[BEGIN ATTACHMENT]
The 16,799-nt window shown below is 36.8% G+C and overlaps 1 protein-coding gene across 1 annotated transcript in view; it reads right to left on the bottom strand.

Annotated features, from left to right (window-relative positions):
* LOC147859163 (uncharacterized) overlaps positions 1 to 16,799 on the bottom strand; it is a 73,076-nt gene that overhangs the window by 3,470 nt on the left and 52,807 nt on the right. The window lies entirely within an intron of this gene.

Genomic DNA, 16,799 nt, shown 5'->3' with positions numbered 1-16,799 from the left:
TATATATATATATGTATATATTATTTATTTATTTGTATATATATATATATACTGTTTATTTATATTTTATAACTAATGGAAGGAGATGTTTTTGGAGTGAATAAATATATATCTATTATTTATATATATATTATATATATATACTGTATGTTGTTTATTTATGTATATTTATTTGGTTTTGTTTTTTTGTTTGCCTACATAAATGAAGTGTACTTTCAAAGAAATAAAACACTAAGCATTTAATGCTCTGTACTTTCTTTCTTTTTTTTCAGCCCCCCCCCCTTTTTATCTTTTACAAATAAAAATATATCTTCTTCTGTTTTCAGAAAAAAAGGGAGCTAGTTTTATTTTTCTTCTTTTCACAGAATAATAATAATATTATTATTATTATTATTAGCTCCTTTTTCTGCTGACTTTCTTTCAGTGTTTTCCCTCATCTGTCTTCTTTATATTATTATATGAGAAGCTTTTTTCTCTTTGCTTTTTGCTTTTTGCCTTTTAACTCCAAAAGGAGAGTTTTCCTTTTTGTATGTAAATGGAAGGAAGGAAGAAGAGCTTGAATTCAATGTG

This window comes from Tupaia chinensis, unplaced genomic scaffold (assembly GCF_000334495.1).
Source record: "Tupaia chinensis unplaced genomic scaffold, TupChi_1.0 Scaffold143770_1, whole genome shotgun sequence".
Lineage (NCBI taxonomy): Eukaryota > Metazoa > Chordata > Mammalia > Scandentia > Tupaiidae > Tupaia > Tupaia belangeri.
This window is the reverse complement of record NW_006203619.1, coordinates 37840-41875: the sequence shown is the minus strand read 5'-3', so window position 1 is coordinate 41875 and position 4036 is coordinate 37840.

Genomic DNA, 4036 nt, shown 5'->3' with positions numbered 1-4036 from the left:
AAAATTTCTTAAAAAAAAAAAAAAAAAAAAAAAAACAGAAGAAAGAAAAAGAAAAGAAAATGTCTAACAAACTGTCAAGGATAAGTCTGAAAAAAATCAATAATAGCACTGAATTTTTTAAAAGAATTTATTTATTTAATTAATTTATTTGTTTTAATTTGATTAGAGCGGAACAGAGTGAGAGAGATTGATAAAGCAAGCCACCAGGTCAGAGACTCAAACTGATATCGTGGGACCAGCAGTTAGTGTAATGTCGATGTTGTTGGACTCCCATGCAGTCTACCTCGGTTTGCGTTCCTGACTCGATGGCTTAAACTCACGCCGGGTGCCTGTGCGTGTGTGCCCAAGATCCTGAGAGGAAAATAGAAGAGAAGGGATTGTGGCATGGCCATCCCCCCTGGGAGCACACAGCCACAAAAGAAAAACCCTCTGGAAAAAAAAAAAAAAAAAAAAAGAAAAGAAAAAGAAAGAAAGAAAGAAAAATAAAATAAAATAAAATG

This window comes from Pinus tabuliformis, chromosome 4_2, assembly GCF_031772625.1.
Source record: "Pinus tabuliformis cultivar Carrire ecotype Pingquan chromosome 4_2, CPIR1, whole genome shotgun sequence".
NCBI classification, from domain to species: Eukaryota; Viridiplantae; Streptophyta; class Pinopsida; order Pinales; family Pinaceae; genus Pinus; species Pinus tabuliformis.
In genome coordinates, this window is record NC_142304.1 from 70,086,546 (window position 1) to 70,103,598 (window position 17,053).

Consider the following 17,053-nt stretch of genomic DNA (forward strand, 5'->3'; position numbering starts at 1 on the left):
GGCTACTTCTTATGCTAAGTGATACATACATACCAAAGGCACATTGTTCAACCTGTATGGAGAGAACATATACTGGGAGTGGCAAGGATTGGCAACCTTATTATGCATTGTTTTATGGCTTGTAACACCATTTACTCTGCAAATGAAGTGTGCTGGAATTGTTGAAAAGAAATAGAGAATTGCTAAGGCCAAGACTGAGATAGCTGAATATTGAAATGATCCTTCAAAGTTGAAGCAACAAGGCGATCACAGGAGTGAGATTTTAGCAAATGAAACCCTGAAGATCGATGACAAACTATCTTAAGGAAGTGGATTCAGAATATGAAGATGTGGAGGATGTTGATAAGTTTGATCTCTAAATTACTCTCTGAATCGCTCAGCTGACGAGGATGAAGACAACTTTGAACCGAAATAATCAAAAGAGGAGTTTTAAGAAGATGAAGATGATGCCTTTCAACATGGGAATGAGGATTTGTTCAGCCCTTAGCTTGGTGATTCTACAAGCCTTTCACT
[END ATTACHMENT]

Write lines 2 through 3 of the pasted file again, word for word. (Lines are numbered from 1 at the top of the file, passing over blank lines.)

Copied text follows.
Annotated features, from left to right (window-relative positions):
* LOC147859163 (uncharacterized) overlaps positions 1 to 16,799 on the bottom strand; it is a 73,076-nt gene that overhangs the window by 3,470 nt on the left and 52,807 nt on the right. The window lies entirely within an intron of this gene.